Poro can be planted in hedgerows surrounding maize/bean alley farming systems and has been reported to be assessed as hedgerow for Brachiaria grass (Cook et al., 2005). In some countries, poro is integrated in white mulberry (Morus alba) plantations: its foliage is used as a mulch to sustain good DM yields from white mulberry (Benavides, 1999). In Costa Rica, planting poro trees (density of 3333 trees/ha and 3 cuts/year) in association with king grass (Pennisetum purpureum x P. americanum) improved total DM yield (31 t/ha vs. 22 t/ha) and protein yield (2.82 t/ha in the mixture vs. 1.03 t/ha in pure stands). Poro enhanced the protein content of king grass (Benavides et al., 1989).

Pruning of poro trees may start 9-12 months after planting. Afeter pruning, poro does not recover carbohydrate reserves quickly. Pruning kills the N-fixing nodules which will need 6 weeks to regrow. Heavy and frequent pruning is thus deleterious and poro should not be pruned more than twice a year after being pruned completely. Defoliation should leave at least 10-25% of leaf area for better regrowth (Orwa et al., 2009; Cook et al., 2005).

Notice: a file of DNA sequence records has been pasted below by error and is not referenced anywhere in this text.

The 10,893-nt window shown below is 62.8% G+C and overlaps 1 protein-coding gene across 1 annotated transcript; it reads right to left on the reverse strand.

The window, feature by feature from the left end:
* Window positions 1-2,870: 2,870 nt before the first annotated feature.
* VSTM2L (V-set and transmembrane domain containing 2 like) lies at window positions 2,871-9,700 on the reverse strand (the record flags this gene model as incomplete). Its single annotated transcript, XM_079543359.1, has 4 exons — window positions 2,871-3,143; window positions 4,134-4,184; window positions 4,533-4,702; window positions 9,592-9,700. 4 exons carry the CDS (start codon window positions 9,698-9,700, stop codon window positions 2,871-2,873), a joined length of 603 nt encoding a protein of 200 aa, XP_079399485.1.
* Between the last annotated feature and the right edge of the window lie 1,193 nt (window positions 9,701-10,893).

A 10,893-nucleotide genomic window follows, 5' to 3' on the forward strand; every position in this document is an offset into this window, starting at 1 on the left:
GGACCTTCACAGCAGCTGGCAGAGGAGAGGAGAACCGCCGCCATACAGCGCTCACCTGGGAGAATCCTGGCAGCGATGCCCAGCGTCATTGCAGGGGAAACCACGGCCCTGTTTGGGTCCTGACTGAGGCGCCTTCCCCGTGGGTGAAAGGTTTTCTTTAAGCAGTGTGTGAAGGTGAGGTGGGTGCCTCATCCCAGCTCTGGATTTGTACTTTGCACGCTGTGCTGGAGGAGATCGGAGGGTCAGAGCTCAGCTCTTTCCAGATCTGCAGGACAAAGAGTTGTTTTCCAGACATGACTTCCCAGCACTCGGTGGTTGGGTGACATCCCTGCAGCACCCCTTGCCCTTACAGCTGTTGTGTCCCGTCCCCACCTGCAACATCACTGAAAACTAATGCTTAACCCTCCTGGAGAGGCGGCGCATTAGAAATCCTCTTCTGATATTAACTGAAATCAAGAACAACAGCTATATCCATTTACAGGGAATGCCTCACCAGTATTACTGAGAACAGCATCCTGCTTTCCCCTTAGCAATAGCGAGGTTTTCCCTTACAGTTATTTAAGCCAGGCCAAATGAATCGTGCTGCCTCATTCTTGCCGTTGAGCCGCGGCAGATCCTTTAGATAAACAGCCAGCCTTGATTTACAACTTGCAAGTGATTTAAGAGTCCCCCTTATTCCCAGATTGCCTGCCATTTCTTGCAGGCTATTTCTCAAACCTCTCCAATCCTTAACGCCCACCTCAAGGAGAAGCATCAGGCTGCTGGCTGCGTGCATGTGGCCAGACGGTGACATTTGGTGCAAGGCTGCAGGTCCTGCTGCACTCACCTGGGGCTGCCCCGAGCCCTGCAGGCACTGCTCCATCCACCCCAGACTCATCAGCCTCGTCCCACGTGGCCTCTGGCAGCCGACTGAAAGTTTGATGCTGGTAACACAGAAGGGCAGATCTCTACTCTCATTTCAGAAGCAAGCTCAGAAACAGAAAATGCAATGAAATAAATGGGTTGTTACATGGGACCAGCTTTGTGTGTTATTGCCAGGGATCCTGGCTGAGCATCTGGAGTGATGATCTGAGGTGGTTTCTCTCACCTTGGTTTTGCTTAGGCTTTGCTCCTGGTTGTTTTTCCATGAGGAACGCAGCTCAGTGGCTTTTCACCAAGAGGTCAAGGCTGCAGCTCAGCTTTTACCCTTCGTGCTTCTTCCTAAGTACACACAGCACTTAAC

Environmental impact 

Green manure and mulch producer, N fertilizer

Thanks to its tolerance to coppicing and its N-fixing habit, Erythrina poeppigiana provides a high amount of green manure and mulch with high N value to the soil (Oyen, 1997). Poro was shown to improve the rate of soil mineralization (5.64 mg N/kg soil) in coffee plantations. It was suggested that the use of poro in coffee plantations could bring 100 kg N/ha with a variation from 56 to 555 kg/ha (Villarreyna Acuña et al., 2016).

Agroforestry species